RAEL and Sandy’s Eden join forces
WORCESTER – The RAEL addiction recovery farm outside the town recently embarked on a new initiative involving the non-profit animal rescue organisation Sandy’s Eden.
These organisations joined forces on a new project for recovering addicts, who work with rehabilitated animals, fostering and learning to work with them.
It was launched with an announcement by Breede Valley Mayor Antoinette Steyn, who visited the animal shelter during her mini-tour of the area to support local businesses and organisations.
Recovering addicts will, as part of their three-phase rehabilitation, take care and nurture these animals.
“About a year ago I had an issue with my dog, and rang Sandy’s Eden to assist,” Director and owner of RAEL, Anthony Hall told Standard. “Juenieta Everson and her team didn’t hesitate to help me, and I quickly learnt about the amazing work the shelter does. We then decided to put our heads together and hence, this project was born. We are excited about embarking on this journey together.”
He also explained the three-phase addict recovery process and its functionality. “Phase 1 is devoted to taking care of a plant, phase 2 taking care of a dog or any other animal, and phase 3 a partner or a loved one.
Addicts often feel left out and unloved by society. This gap can now be filled with the love of a pet. The quality of care is important in recovery, which is learnt through the relationship built with the pet and its grooming.”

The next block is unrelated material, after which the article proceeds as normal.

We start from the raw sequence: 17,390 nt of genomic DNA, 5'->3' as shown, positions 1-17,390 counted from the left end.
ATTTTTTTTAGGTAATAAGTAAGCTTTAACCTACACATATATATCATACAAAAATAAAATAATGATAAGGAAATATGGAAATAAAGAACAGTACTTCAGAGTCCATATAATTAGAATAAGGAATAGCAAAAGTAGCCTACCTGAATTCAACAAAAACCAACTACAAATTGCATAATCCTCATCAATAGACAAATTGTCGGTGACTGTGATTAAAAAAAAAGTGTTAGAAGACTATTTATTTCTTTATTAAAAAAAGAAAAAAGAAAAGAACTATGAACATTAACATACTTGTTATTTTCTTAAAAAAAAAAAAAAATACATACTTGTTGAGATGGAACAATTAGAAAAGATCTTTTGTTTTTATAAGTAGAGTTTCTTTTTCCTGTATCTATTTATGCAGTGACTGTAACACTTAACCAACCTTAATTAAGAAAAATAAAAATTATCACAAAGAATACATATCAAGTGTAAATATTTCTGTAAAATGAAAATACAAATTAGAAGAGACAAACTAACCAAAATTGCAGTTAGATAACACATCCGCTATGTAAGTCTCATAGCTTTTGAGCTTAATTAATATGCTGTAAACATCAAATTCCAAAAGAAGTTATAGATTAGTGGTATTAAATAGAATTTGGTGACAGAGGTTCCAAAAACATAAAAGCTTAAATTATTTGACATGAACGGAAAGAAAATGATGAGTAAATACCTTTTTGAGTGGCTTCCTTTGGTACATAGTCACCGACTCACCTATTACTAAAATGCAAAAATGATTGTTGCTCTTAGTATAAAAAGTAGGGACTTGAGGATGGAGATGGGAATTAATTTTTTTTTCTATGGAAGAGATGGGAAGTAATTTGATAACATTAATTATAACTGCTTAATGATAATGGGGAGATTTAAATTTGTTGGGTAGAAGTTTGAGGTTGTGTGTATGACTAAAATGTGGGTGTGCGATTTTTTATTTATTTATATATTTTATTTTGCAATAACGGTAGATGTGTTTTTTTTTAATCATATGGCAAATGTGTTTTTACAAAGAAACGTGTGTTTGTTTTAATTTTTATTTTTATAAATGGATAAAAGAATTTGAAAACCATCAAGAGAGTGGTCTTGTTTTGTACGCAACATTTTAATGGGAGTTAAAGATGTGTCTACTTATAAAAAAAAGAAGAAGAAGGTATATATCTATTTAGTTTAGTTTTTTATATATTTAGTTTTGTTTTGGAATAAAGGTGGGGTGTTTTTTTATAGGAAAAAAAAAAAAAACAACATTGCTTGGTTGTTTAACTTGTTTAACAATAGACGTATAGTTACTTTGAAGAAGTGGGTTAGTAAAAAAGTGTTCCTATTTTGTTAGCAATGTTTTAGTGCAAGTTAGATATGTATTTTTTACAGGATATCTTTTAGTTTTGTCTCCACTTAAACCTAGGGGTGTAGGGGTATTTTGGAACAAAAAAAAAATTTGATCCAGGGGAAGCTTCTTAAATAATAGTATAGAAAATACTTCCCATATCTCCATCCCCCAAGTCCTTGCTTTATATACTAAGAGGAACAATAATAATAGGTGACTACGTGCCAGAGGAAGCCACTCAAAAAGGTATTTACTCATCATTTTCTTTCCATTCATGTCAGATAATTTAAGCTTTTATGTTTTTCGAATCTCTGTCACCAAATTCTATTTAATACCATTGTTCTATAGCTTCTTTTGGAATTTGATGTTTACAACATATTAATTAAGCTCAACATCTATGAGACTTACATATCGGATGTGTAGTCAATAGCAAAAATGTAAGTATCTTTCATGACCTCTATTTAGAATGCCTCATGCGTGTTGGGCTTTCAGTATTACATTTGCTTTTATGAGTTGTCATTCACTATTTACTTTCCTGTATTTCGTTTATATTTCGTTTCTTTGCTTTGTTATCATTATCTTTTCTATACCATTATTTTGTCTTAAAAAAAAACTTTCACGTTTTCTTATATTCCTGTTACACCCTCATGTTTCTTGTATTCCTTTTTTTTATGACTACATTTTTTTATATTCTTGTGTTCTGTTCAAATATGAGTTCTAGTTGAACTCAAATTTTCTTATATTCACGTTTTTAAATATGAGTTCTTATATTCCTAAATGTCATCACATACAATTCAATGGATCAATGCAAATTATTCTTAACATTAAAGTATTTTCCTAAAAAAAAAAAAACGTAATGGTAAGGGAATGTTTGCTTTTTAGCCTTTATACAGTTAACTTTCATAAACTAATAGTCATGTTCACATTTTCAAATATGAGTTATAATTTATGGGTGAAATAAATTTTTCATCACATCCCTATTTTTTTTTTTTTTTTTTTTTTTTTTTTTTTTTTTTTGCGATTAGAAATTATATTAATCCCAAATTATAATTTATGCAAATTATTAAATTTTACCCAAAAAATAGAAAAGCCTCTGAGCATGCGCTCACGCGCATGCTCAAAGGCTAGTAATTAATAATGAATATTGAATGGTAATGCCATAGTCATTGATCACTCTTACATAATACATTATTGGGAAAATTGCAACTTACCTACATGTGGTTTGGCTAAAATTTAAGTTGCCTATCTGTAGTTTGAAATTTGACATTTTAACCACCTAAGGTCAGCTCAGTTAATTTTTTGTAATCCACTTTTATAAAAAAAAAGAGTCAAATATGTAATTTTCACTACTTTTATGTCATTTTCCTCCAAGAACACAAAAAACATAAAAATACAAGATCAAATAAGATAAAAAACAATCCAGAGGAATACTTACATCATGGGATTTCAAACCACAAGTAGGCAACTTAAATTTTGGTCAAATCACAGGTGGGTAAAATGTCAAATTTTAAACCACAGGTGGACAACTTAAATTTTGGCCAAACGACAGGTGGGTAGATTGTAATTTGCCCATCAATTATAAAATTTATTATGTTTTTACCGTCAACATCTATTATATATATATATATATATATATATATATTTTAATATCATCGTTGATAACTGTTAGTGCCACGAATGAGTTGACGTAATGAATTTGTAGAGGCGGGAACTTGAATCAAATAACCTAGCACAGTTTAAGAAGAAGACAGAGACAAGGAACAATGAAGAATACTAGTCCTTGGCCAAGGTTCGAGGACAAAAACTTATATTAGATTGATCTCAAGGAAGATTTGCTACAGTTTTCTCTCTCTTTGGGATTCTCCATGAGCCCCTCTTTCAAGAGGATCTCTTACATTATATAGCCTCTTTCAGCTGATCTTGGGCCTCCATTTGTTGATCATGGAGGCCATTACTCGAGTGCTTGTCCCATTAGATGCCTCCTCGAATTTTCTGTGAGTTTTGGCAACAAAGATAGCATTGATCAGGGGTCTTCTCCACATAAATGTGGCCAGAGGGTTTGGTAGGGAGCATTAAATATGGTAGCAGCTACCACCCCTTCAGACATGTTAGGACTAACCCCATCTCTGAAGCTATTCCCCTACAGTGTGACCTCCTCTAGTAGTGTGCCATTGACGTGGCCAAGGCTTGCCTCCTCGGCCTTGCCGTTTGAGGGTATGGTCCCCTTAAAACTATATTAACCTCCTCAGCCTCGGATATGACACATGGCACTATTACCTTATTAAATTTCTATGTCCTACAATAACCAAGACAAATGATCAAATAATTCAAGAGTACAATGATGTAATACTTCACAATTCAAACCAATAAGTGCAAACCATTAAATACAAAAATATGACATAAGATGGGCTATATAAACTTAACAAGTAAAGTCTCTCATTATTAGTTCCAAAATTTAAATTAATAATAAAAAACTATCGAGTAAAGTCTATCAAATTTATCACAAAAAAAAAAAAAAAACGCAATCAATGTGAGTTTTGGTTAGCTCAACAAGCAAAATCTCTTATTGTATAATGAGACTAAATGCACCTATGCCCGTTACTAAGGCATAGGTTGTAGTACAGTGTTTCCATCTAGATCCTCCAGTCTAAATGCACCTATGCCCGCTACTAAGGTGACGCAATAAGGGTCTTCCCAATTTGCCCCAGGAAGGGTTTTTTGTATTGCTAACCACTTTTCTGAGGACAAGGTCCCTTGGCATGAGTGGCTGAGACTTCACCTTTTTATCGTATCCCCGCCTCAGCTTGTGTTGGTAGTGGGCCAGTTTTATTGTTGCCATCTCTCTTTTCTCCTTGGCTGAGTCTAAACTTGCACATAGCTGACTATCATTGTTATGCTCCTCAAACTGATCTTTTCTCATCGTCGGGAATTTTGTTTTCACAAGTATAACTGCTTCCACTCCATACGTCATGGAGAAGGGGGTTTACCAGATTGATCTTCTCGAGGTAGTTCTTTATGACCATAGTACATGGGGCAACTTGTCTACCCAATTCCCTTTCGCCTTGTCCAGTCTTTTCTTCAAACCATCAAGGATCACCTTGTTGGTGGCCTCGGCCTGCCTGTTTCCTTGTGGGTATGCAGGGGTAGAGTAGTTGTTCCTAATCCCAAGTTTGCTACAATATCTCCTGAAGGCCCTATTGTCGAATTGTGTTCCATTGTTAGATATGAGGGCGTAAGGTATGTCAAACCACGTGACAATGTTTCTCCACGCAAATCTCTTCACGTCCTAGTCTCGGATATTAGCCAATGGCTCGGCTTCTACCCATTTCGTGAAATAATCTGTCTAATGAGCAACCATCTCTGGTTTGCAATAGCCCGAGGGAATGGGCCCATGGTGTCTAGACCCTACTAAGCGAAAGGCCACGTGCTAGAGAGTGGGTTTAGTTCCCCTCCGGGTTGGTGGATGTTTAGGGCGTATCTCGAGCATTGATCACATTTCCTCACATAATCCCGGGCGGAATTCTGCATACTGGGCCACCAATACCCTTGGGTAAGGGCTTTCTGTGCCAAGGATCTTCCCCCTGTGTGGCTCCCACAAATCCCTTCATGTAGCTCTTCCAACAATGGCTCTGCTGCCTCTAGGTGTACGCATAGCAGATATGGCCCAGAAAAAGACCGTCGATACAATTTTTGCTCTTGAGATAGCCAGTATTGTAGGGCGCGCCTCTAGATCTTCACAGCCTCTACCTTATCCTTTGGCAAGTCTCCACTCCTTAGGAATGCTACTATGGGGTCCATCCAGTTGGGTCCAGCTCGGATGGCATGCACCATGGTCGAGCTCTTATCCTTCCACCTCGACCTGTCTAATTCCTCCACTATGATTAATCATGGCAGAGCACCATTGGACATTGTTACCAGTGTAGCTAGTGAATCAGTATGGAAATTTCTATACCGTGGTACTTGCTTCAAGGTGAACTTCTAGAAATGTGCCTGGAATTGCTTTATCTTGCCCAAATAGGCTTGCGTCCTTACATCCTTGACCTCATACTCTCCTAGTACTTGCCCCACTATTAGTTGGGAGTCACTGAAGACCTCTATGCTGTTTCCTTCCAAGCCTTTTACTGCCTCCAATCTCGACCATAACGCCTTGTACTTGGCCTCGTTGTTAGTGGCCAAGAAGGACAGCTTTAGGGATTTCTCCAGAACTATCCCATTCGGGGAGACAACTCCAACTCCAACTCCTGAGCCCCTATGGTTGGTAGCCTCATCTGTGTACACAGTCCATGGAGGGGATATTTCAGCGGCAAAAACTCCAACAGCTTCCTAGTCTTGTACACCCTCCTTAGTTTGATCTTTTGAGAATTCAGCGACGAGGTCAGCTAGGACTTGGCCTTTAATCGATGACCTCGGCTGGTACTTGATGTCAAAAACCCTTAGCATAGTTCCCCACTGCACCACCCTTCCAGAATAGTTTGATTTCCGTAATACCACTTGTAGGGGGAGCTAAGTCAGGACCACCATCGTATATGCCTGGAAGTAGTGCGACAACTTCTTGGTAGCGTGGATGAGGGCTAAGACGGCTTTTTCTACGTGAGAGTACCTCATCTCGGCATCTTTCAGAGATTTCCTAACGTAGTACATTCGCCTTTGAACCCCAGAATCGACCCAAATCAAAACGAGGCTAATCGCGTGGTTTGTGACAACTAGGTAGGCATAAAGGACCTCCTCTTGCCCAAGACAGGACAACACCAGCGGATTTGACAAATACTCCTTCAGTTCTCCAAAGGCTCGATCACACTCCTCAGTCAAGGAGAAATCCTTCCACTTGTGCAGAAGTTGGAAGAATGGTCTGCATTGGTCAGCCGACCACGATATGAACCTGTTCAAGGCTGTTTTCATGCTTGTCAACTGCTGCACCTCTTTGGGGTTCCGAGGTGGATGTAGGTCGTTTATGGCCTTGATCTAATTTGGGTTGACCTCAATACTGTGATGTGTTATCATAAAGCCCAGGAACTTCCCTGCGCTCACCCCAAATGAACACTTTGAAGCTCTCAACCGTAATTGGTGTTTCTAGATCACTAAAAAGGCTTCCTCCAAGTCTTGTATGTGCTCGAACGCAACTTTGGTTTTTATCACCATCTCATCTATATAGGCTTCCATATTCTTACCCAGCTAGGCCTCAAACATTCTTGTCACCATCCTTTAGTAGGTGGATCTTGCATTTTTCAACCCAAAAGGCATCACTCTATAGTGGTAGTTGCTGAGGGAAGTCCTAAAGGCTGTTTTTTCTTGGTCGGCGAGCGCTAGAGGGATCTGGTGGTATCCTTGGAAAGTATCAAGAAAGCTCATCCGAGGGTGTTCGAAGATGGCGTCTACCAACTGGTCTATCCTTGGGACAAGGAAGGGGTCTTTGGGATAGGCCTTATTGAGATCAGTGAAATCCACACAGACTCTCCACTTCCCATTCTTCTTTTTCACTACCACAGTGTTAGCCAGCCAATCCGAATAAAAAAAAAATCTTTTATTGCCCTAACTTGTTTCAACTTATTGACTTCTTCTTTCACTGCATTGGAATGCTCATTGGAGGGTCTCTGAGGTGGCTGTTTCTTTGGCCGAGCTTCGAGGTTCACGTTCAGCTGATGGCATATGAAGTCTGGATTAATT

Like Hall, Everson is also excited about embarking on what they have described as “a world first”, assigning animals to recovering addicts on the farm and organising classes and workshops to teach them to take appropriate care of them.
“Animal rescue organisations often stagnate and fail to think outside of the box,” she said. “What is the difference between an abused animal in rescue and a human in rehab? Nothing. They both need rehabilitation, compassion and love. We now have three dogs assigned to people in the rehabilitation programme, and they have truly changed over these last few weeks. They went from nothing to something in a matter of days.”
Everson said Sandy’s Eden was on the brink of closure because it had failed to secure sufficient support. “We are now thankful to be operating in such conditions, knowing we are making a difference. We are also thankful for Sias van Tonder of Lifestyle Technology Solutions for his aid in assisting in the training.”
Both RAEL and Sandy’s Eden hope to take this venture to new heights and inspire others to also take the initiative to enhance animals and people in need.